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Definition: groupware

Software that supports multiple users working on projects both locally and remotely. Also called "collaboration software," groupware is more than just allowing access to the same data for many people. Groupware provides a mechanism that helps teams coordinate and keep track of tasks. Any worthwhile groupware product is able to perform many functions within the same application and menus.

Lotus Notes, which debuted in 1989, is often considered the father of groupware. Today, Slack software is widely used for collaboration. See IBM Notes and Slack.

Groupware Is Comprehensive
Groupware includes any combination of document sharing, calendaring, scheduling, contacts, task management, threaded discussions, email and conferencing (data, audio and video). Workflow may also be part of groupware, which allows messages and documents to be routed to the appropriate users,

From Simple to Complex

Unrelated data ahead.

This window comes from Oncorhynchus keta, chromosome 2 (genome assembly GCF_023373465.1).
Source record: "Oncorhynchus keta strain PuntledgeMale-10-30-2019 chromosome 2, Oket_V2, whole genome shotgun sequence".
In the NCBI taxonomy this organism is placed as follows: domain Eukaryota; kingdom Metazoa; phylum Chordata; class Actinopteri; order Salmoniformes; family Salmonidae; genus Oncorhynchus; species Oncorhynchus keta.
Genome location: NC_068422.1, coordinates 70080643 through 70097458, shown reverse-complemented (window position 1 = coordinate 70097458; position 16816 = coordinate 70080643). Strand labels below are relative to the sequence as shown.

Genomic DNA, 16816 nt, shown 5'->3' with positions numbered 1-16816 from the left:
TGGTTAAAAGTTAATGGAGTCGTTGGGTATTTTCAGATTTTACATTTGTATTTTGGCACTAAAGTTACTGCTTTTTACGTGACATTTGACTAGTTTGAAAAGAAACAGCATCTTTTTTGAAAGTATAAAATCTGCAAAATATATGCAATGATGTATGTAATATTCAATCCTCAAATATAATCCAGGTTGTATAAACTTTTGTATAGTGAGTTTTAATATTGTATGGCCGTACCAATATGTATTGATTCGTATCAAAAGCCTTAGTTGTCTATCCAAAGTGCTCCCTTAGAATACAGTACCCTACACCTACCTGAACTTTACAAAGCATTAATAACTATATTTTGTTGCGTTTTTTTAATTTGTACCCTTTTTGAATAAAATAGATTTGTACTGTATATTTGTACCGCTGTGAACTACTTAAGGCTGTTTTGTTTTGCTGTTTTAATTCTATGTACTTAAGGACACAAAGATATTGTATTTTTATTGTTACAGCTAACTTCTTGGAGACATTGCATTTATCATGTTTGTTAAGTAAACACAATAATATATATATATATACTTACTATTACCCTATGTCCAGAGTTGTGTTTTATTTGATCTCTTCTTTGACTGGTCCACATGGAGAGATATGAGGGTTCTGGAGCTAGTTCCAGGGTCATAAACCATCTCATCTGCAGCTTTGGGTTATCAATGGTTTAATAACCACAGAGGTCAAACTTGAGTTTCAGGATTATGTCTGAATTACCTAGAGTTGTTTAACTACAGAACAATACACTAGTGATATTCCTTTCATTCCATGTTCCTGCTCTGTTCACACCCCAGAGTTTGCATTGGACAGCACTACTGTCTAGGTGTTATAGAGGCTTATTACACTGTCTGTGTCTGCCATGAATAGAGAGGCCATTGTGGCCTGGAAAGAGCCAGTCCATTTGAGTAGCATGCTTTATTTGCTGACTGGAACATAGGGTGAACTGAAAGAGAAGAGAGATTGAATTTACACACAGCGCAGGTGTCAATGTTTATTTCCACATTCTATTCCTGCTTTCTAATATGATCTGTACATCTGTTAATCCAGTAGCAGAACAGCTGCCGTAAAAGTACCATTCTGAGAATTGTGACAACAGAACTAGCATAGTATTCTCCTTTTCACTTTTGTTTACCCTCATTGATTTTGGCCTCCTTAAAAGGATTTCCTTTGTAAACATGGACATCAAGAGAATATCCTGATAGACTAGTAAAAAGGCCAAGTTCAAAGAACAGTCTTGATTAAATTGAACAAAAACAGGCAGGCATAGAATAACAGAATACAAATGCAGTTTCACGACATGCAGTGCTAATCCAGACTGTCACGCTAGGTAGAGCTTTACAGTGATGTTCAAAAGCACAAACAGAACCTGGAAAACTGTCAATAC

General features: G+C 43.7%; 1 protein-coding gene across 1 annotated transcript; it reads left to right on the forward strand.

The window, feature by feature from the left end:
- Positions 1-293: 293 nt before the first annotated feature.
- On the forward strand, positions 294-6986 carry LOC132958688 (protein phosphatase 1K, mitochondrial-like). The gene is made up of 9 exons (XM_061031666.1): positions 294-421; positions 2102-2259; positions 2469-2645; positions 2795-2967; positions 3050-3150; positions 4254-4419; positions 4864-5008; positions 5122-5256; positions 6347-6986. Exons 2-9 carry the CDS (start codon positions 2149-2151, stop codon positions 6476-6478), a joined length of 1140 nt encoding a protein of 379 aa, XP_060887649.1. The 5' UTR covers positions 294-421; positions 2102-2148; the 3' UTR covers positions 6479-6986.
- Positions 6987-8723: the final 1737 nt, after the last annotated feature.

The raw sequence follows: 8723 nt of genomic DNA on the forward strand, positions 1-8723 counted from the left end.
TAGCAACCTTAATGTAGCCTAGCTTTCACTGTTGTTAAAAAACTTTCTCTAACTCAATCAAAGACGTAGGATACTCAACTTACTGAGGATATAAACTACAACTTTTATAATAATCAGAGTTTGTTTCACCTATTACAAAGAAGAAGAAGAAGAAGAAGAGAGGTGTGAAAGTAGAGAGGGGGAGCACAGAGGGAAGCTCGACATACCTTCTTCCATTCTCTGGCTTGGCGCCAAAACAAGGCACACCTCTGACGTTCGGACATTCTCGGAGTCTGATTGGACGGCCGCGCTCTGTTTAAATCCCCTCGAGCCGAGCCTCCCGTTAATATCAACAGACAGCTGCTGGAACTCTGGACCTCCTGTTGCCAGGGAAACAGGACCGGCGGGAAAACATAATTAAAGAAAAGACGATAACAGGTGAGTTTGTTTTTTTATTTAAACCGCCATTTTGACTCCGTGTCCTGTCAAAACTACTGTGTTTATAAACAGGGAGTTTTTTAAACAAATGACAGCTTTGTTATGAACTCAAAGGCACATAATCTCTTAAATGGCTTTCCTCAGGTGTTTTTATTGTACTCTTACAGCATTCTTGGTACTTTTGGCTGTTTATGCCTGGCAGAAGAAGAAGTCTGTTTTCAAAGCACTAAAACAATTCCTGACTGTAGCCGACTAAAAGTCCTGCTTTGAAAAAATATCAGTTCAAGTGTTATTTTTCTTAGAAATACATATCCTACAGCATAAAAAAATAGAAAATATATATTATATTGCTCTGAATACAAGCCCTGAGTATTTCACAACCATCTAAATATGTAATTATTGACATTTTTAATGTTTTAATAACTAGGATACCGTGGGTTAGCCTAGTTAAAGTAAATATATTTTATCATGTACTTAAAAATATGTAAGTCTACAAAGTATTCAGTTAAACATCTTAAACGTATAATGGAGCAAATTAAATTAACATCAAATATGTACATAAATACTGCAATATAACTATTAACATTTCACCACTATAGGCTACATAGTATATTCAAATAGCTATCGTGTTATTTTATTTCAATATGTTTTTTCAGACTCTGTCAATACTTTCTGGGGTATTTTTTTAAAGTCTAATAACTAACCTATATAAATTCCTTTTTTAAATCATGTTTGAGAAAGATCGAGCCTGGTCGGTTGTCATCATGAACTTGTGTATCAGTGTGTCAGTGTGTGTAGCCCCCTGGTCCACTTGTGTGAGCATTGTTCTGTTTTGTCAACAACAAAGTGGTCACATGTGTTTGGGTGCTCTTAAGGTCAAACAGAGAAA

The Internet focused attention on groupware because of the ease with which data could be shared. However, as files became widely distributed, security and synchronization problems surfaced. Access control and replication became issues. What started out as a simple way to distribute data wound up requiring the integration of many more functions and controls. See workflow, contextual collaboration, collaborative browsing and wares.

Groupware and Workflow
Groupware focuses on the information being processed and enabling users to share it. Workflow emphasizes the process, which acts as a container for the information. Groupware is "information centered." Workflow is "process centered." (Illustration courtesy of Delphi Consulting Group, Inc.)